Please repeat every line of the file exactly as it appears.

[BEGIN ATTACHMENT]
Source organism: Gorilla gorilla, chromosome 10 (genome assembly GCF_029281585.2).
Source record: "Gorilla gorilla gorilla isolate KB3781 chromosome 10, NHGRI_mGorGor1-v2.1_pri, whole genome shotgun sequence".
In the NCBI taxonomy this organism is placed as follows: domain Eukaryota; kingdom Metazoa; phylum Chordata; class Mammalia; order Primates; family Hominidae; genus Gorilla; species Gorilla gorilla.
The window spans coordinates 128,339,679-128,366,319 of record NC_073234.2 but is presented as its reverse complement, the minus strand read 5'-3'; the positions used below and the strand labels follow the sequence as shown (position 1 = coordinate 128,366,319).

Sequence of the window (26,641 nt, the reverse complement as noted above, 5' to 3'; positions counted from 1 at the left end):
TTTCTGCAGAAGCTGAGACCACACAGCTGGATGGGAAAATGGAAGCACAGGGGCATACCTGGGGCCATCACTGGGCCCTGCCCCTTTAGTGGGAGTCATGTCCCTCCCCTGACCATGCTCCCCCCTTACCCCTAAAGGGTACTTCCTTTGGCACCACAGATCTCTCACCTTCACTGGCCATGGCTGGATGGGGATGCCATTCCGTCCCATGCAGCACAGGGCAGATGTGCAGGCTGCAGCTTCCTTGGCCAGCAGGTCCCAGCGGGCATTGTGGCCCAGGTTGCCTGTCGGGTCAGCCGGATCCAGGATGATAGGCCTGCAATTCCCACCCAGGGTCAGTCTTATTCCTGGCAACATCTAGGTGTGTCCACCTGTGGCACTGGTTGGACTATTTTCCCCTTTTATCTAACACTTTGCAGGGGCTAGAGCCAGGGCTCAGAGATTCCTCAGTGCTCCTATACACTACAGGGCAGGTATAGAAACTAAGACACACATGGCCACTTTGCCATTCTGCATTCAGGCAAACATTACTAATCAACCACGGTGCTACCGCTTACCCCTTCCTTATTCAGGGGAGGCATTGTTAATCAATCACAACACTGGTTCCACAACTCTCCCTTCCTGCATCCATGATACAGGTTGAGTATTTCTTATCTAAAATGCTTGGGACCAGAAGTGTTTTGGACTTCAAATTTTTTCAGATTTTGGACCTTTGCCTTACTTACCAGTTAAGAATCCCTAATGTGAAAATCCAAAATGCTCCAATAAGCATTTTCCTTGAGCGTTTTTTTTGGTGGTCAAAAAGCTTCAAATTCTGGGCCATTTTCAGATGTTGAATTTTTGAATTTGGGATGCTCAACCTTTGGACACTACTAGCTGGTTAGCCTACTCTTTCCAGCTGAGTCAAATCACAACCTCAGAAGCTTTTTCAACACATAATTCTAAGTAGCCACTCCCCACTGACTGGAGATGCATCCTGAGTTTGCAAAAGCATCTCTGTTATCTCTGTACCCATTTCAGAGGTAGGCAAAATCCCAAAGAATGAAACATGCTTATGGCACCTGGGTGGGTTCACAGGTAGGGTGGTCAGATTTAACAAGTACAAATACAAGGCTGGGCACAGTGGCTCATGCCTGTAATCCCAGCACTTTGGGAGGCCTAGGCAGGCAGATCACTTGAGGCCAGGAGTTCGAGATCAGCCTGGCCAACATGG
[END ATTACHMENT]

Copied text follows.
Source organism: Gorilla gorilla, chromosome 10 (genome assembly GCF_029281585.2).
Source record: "Gorilla gorilla gorilla isolate KB3781 chromosome 10, NHGRI_mGorGor1-v2.1_pri, whole genome shotgun sequence".
In the NCBI taxonomy this organism is placed as follows: domain Eukaryota; kingdom Metazoa; phylum Chordata; class Mammalia; order Primates; family Hominidae; genus Gorilla; species Gorilla gorilla.
The window spans coordinates 128,339,679-128,366,319 of record NC_073234.2 but is presented as its reverse complement, the minus strand read 5'-3'; the positions used below and the strand labels follow the sequence as shown (position 1 = coordinate 128,366,319).

Sequence of the window (26,641 nt, the reverse complement as noted above, 5' to 3'; positions counted from 1 at the left end):
TTTCTGCAGAAGCTGAGACCACACAGCTGGATGGGAAAATGGAAGCACAGGGGCATACCTGGGGCCATCACTGGGCCCTGCCCCTTTAGTGGGAGTCATGTCCCTCCCCTGACCATGCTCCCCCCTTACCCCTAAAGGGTACTTCCTTTGGCACCACAGATCTCTCACCTTCACTGGCCATGGCTGGATGGGGATGCCATTCCGTCCCATGCAGCACAGGGCAGATGTGCAGGCTGCAGCTTCCTTGGCCAGCAGGTCCCAGCGGGCATTGTGGCCCAGGTTGCCTGTCGGGTCAGCCGGATCCAGGATGATAGGCCTGCAATTCCCACCCAGGGTCAGTCTTATTCCTGGCAACATCTAGGTGTGTCCACCTGTGGCACTGGTTGGACTATTTTCCCCTTTTATCTAACACTTTGCAGGGGCTAGAGCCAGGGCTCAGAGATTCCTCAGTGCTCCTATACACTACAGGGCAGGTATAGAAACTAAGACACACATGGCCACTTTGCCATTCTGCATTCAGGCAAACATTACTAATCAACCACGGTGCTACCGCTTACCCCTTCCTTATTCAGGGGAGGCATTGTTAATCAATCACAACACTGGTTCCACAACTCTCCCTTCCTGCATCCATGATACAGGTTGAGTATTTCTTATCTAAAATGCTTGGGACCAGAAGTGTTTTGGACTTCAAATTTTTTCAGATTTTGGACCTTTGCCTTACTTACCAGTTAAGAATCCCTAATGTGAAAATCCAAAATGCTCCAATAAGCATTTTCCTTGAGCGTTTTTTTTGGTGGTCAAAAAGCTTCAAATTCTGGGCCATTTTCAGATGTTGAATTTTTGAATTTGGGATGCTCAACCTTTGGACACTACTAGCTGGTTAGCCTACTCTTTCCAGCTGAGTCAAATCACAACCTCAGAAGCTTTTTCAACACATAATTCTAAGTAGCCACTCCCCACTGACTGGAGATGCATCCTGAGTTTGCAAAAGCATCTCTGTTATCTCTGTACCCATTTCAGAGGTAGGCAAAATCCCAAAGAATGAAACATGCTTATGGCACCTGGGTGGGTTCACAGGTAGGGTGGTCAGATTTAACAAGTACAAATACAAGGCTGGGCACAGTGGCTCATGCCTGTAATCCCAGCACTTTGGGAGGCCTAGGCAGGCAGATCACTTGAGGCCAGGAGTTCGAGATCAGCCTGGCCAACATGG